Cyclin Dependent Kinase-1 (CDK-1) is a critical controller of the cell cycle in multi-cellular eukaryotic organisms and operates primarily in the mitosis (M) phase. In order for the cell to pass from the growth (G2) phase into M phase, activation of the CDK-1/cyclin B1 complex must be sustained in the nucleus from prophase into metaphase [46]. Hymenialdisine (4, Figure 1), a potent inhibitor of CDK-1, was first isolated in 1982 from the marine sponges Axinella verrucosa and Acanthella aurantiaca [47]. Hymenialdisine inhibits CDK-1/cyclin B (IC50 22 nM) through competitive inhibition at the ATP-binding site, and as this site is homologous with many kinase families, hymenialdisine also shows inhibitory activity against a variety of different kinases including CDK-2/cyclin A (IC50 70 nM), CDK-2/cyclin E (IC50 40 nM), CDK-5/p25 (IC50 28 nM), glycogen synthase kinase 3 (GSK-3) (IC50 10 nM) and creatine kinase 1 (CK1) (IC50 35 nM), while still possessing good selectivity in vitro as inhibition of alternate molecular targets occurs at much higher IC50 values [48].

Inhibition of the CDK-1/cyclin B complex has recently been shown to induce apoptosis in cells experiencing Myc (proto-oncogene) overexpression [49], a common phenomenon in many human cancers and a mechanism by which hymenialdisine and associated analogues could potentially act as anticancer agents. Many analogues of hymenialdisine that exhibit inhibitory activity against various CDKs in the nanomolar range have been successfully synthesized as medicinal chemists recognised the potential of hymenialdisine for use against many degenerative diseases [50]. Recent patents also highlight hymenialdisine and analogues as likely future pharmaceuticals for diseases such as asthma, rheumatoid arthritis, multiple sclerosis and Alzheimer’s disease due to its ability to arrest the NF-kappa B signaling process, a critical mechanism in the above diseases [51]. Microxine (28, Figure 2), a novel purine derivative, is an inhibitor of CDK-1, isolated from the Australian marine sponge genus Microxina, with an IC50 value of 13 μM against CDK-1 [52,53]. Variolin B (29, Figure 2) was isolated from the Antarctic sponge Kirkpatrickia varialosa, and it was found to display CDK inhibitory activity exhibiting selective inhibition towards CDK-1 and CDK-2 over CDK-4 and CDK-7 [53,54]. It was hypothesized that mechanism of action of variolin B is the inhibition of cyclin-dependent kinases that interrupt the progression of the normal cell cycle. Variolin B inhibits the phosphorylation of histone H1 mediated by CDK-2/cyclin E, CDK-2/cyclin A, CDK-1/cyclin B, CDK-7/cyclin H, and CDK4/cyclin D, with IC50 values in the micromolar range [53]. Total synthesis of this compound has been performed by several research groups due to the vast biological potential of the compound with its antiviral and antitumor activity, including cytotoxicity towards the P388 murine leukemia cell line with an IC50 value of 210 ng/mL [53,5558].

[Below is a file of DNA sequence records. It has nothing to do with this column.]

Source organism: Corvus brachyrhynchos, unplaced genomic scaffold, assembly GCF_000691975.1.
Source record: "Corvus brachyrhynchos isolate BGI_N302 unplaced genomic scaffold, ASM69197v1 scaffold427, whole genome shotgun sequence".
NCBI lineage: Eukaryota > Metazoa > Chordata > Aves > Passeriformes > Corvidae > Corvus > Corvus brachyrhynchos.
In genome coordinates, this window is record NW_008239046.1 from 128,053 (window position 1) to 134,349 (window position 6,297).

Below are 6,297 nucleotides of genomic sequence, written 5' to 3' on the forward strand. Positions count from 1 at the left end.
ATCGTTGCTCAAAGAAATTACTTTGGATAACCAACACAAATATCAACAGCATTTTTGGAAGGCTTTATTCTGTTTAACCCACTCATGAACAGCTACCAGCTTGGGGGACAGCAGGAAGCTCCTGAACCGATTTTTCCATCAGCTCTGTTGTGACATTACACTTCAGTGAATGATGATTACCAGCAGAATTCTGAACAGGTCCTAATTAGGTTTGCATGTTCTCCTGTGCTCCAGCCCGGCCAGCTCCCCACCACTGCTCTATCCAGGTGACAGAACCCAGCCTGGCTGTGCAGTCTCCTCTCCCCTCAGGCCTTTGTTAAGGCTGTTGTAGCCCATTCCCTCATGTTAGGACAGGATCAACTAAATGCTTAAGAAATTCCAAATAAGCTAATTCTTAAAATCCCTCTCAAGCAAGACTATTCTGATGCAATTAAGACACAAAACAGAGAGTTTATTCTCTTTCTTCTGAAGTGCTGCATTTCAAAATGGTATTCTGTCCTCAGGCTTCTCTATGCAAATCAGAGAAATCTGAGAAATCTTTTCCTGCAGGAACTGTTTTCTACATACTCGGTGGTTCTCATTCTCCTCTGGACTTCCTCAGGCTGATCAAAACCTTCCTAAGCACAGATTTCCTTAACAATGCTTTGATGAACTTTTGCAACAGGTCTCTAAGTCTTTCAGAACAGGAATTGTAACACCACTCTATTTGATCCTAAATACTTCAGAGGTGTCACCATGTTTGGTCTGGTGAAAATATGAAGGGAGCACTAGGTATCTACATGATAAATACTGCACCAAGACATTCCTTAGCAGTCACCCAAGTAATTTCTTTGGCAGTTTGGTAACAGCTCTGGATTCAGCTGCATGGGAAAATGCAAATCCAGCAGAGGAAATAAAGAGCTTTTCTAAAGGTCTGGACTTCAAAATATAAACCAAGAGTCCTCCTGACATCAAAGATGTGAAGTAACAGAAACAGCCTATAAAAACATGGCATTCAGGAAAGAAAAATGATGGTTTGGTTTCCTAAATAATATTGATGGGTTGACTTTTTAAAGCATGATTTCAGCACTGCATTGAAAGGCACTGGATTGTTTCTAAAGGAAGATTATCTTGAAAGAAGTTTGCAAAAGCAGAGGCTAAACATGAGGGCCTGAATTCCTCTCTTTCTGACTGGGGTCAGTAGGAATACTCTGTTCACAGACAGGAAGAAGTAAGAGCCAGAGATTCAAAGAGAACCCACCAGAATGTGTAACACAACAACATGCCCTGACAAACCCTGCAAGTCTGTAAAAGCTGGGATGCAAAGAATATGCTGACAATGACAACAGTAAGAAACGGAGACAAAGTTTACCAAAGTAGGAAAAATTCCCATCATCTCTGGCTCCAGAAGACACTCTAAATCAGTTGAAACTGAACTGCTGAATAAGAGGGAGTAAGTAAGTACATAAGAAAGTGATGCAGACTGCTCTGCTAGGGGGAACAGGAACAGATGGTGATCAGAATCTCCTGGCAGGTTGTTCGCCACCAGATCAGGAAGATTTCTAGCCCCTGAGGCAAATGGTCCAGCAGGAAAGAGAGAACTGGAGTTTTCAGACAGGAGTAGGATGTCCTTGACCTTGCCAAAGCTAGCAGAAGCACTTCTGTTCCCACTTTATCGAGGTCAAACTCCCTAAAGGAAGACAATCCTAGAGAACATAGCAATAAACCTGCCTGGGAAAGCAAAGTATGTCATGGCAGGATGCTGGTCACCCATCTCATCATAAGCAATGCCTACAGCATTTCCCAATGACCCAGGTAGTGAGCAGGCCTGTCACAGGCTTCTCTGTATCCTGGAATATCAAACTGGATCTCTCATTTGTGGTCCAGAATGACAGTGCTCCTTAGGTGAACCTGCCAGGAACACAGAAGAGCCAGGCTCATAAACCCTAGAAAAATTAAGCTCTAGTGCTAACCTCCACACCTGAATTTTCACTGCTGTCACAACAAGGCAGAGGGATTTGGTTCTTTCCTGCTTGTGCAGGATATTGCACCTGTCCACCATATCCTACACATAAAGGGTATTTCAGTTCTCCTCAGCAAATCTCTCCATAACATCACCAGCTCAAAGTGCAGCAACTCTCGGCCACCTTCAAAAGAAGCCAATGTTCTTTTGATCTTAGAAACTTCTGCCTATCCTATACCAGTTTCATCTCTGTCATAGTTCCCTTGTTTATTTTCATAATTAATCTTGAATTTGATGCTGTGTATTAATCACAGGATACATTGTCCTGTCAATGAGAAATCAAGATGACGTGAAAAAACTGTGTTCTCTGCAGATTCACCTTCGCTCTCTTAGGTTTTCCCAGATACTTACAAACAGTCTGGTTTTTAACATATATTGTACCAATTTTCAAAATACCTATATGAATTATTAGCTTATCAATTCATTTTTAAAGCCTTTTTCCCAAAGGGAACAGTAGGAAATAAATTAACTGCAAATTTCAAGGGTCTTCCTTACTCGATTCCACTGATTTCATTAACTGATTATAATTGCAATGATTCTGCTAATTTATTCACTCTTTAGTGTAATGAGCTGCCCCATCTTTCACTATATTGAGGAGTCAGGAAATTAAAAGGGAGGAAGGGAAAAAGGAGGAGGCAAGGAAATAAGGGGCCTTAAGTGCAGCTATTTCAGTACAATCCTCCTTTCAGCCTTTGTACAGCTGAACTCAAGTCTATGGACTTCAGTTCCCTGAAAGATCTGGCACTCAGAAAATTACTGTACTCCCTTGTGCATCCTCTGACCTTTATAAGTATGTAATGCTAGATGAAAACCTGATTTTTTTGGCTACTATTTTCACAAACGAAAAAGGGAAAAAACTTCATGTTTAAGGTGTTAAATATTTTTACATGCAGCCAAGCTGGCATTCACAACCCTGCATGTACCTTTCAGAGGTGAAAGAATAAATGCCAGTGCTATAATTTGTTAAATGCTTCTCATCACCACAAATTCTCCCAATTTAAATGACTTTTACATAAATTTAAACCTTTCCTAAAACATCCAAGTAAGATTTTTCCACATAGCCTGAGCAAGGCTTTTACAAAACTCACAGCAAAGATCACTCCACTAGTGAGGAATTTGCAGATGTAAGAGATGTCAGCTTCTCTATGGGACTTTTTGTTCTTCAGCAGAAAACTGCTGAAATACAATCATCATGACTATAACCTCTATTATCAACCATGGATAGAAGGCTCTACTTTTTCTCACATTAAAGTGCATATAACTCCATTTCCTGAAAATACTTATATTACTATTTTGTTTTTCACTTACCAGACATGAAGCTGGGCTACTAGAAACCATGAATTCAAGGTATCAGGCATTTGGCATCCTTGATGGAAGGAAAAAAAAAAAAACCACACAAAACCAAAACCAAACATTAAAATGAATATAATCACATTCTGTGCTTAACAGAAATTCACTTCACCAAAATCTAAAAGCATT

4.2. Cyclin Dependent Kinase-4

Another member of the CDK family is CDK-4, a catalytic subunit whose presence is vital for the progression of the cell cycle through the G1 phase [59]. The activity of CDK-4 is restricted to the G1-S phases and is regulated by the attachment of the regulatory subunit cyclin D and the endogenous CDK inhibitor p16(INK4a). The G1-S checkpoint is the most important regulation point in the cell cycle, exemplified by the fact that the G1-S transition is misregulated in 60–70% of cancers [60]. A major role of CDK-4 is the phosphorylation of the retinoblastoma gene product (Rb) [59]. A high incidence of mutations in Rb, along with cyclin D and p16(INK4a), has been seen in tumorigenesis in many cancers, a fact which has recently seen CDK-4 become an exciting new cancer drug target.

A major distinguishing feature of fascaplysin (30, Figure 2), a red pigment isolated from the marine sponge Fascaplysinopsis sp. is that it is a selective inhibitor of CDK-4 [61]. Poor selectivity is a common problem among kinase inhibitors due to the ATP binding site, where many inhibitors exert their actions, being conserved amongst the majority of kinase families. Fascaplysin exhibits an IC50 value of 0.35 μM against the CDK-4/cyclin D complex while IC50 values against other kinases were comparably much higher [61]. This specificity allows fascaplysin to be a useful scientific tool in investigating the direct consequences of singular CDK-4 inhibition [61] and many studies have thus been conducted establishing the potential of fascaplysin as a pharmaceutical agent. A recent study has identified fascaplysin as a natural angiogenesis inhibitor after it was found that fascaplysin selectively inhibited the proliferation of endothelial cells toward tumor cells and suppressed the vascular endothelial growth factor (VEGF), a critical player in angiogenesis [60]. Conclusions from such studies indicate that fascaplysin could in the future play a central role in preventing cancers from metastasizing and becoming malignant by preventing new vascular growth at the tumor site [60].